Optical illusions are a topic of fascination to many people. The study of optical illusions has been a form of understanding how the brain and eyes work together in recent years for many neuroscientists. These optical illusions have been linked to brain malfunction–this happens when the human brain analyzes something and comes to the false conclusion that something is happening when it is not. Although there have been many studies on how the brain processes information it receives from the senses, there is no clear answer to how much of what the brain interprets is false and constitutes to this brain malfunction.
The process of the brain analyzing what the eyes see starts with rods and cones in back of the eye which create images of shapes and allows the brain to identify colors. The optic nerve then transmits this information to the brain, where the brain translates into a single image that the human brain perceives, or ‘sees’. David Cycleback explains that this singular image created with two eyes is known as binocular vision. With binocular vision comes a better depth perception because what is directly in front is seen with both eyes; therefore, having binocular vision creates a better image within the mind of the whole environment (Cycleback). This binocular vision dualed with a better idea of shapes and colors with rods and cones allows the human brain to be near perfect at processing information, or at least one would think.
According to Saul McLeod, by the brain processing information, although a sensation is accurate, the brain’s analyzation of the sensation may not be reality, such as seeing depth in a 3D drawing when there is no real depth (McLeod). This happens because binocular vision depth is easier to play on, as if something is closer or further than originally thought–an optical illusion. Yet, other times it is harder for the brain to know something is not there that it sees. The picture below from Ramon Bruin, an artist for 9 years, plays the brain in whether or not there is true depth. Because we know that paper is flat, the brain is not fully deceived. This is due to the body’s circuits. Everyone’s genes have circuits. As stated by Society for Neuroscience, these circuits in the brain are constantly being shaped by our environment and experiences (Society for Neuroscience). This means that the mind can create responses based off what it has processed from the image it created and past encounters with what the brain has analyzed (Goodale and Milner). Because the brain is creating thoughts and responses based on past experiences, the brain is able to understand and know that paper is two dimensional; therefore, anything drawn or written on the paper is two dimensional as well. This thought process happens almost instantly, possibly too quick.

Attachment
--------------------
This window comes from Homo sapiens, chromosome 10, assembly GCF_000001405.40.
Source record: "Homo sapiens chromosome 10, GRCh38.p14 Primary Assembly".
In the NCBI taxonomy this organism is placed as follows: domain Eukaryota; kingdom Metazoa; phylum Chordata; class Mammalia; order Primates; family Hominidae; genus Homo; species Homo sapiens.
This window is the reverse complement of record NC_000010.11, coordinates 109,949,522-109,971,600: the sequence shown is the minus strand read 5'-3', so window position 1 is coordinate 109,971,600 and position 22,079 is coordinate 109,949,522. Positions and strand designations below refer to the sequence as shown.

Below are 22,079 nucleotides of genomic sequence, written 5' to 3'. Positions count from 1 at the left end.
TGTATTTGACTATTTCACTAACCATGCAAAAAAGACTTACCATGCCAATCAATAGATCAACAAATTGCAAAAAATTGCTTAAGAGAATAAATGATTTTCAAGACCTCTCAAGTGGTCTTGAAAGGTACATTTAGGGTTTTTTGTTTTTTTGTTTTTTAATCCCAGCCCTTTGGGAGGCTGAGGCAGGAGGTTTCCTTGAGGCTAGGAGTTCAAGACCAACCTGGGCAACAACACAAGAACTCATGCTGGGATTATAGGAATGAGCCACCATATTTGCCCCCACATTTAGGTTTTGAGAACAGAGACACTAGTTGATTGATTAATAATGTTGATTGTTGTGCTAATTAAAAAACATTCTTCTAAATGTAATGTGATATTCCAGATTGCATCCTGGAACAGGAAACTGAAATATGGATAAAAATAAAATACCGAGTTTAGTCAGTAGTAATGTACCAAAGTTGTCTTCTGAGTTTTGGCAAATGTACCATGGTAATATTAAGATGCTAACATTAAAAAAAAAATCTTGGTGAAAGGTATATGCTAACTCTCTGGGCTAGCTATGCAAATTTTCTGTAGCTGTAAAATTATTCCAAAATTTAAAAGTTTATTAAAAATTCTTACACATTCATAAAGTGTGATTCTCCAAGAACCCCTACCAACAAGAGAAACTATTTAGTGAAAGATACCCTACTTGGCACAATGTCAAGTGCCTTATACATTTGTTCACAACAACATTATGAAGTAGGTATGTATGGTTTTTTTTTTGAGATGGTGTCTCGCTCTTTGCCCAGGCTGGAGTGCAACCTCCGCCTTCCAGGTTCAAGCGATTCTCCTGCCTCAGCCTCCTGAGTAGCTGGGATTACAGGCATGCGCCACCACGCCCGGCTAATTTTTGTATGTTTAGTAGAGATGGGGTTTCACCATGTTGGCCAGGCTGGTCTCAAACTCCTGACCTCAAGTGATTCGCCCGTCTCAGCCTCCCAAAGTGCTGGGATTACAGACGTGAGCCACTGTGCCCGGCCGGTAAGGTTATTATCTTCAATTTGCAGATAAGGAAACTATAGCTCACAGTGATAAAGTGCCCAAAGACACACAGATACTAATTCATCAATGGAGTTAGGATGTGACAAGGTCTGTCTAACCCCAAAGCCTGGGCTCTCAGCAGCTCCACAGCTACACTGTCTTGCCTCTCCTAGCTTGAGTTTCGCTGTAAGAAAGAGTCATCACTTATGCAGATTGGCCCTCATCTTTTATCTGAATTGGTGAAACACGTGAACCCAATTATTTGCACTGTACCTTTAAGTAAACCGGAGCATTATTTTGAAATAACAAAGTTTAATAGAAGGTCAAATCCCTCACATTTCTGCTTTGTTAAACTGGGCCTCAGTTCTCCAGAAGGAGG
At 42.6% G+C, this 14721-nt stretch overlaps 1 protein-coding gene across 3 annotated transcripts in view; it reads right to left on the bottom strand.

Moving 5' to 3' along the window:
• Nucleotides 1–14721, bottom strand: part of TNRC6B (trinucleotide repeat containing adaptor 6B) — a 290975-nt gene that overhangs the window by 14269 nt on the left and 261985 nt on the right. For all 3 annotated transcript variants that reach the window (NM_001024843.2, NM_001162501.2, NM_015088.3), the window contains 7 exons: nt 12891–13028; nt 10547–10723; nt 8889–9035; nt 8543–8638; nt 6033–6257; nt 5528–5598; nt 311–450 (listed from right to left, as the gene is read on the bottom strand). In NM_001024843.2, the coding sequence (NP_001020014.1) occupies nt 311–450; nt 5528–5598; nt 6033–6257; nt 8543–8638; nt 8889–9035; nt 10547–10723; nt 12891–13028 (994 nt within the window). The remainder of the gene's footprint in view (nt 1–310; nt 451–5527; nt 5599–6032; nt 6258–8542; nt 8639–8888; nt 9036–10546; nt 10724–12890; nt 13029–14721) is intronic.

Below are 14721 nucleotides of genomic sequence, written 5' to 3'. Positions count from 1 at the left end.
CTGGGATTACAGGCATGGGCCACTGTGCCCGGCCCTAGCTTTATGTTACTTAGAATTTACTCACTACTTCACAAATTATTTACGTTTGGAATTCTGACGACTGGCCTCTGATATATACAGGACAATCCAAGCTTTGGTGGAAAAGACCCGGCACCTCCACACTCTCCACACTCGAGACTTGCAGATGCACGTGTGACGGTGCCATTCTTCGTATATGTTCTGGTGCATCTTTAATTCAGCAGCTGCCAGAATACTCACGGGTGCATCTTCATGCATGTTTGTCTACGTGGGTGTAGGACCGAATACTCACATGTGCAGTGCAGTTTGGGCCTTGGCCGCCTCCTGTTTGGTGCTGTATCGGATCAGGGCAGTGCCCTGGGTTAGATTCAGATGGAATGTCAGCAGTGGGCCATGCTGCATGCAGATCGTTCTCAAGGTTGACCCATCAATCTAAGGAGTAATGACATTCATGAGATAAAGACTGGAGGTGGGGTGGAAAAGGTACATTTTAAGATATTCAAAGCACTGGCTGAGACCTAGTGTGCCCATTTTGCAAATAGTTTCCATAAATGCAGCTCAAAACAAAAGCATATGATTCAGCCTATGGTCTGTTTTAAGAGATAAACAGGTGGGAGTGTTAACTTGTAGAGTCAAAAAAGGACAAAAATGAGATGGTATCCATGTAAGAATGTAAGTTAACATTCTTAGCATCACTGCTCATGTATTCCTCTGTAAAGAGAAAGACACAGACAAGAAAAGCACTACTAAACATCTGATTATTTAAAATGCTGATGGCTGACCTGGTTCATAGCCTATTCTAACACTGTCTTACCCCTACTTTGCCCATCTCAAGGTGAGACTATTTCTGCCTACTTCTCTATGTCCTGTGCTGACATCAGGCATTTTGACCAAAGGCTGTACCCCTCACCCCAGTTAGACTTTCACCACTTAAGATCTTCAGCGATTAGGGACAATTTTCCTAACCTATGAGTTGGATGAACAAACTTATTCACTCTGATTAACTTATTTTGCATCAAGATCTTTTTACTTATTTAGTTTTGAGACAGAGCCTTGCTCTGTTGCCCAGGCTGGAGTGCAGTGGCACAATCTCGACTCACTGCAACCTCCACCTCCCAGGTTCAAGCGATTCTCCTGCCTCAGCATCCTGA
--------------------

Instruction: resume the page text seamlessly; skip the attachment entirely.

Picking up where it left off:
Because the brain wants to analyze information as fast as possible, this allows the brain to get ahead of itself and predict wrong. Mark Changizi, a neurobiologist and assistant professor of cognitive science at Rensselaer Polytechnic Institute in Try, N.Y., has come up with a theory as to why we see illusions. He explains that illusions are due to the brain’s attempted to predict the future. These predictions occur during the slight time lag before the brain can process what the eyes are seeing. In this way, when the brain is attempting to generate a perception, the brain is simply taking a guess at the near future. Consequently, the brain may not be perceiving an image as it actually is, but rather how the brain expects it to be. This is showing that by the brain predicting what it is going to see before it actually sees it can constitute brain malfunction (Nierenberg). This false sense of reality can be tied to the fluency at which the human brain comprehends information.
Fluency, being defined in terms of the mind, is how information is presented or stated. Bob Nease, who received his doctorate from Stanford University studying methods to improve medical decisions, explains that if information is presented before the senses with fluency, the brain will process easier and view this information positively (Nease). For example, reducing salt intake has never been linked to prevent heart attacks or strokes and there has never been a known allergy to MSG. These are just some ways the brain is tricked into believing something that is not true. Between the brain predicting what it is about to see, and the brain holding onto beliefs of easier processed information, this may show why the brain believes in three dimensional images whether drawn or through virtual reality technology. These images both take advantage of binocular vision depth perception and rods and cones that makeout images in order to create a false analyzation of something being there when there is nothing.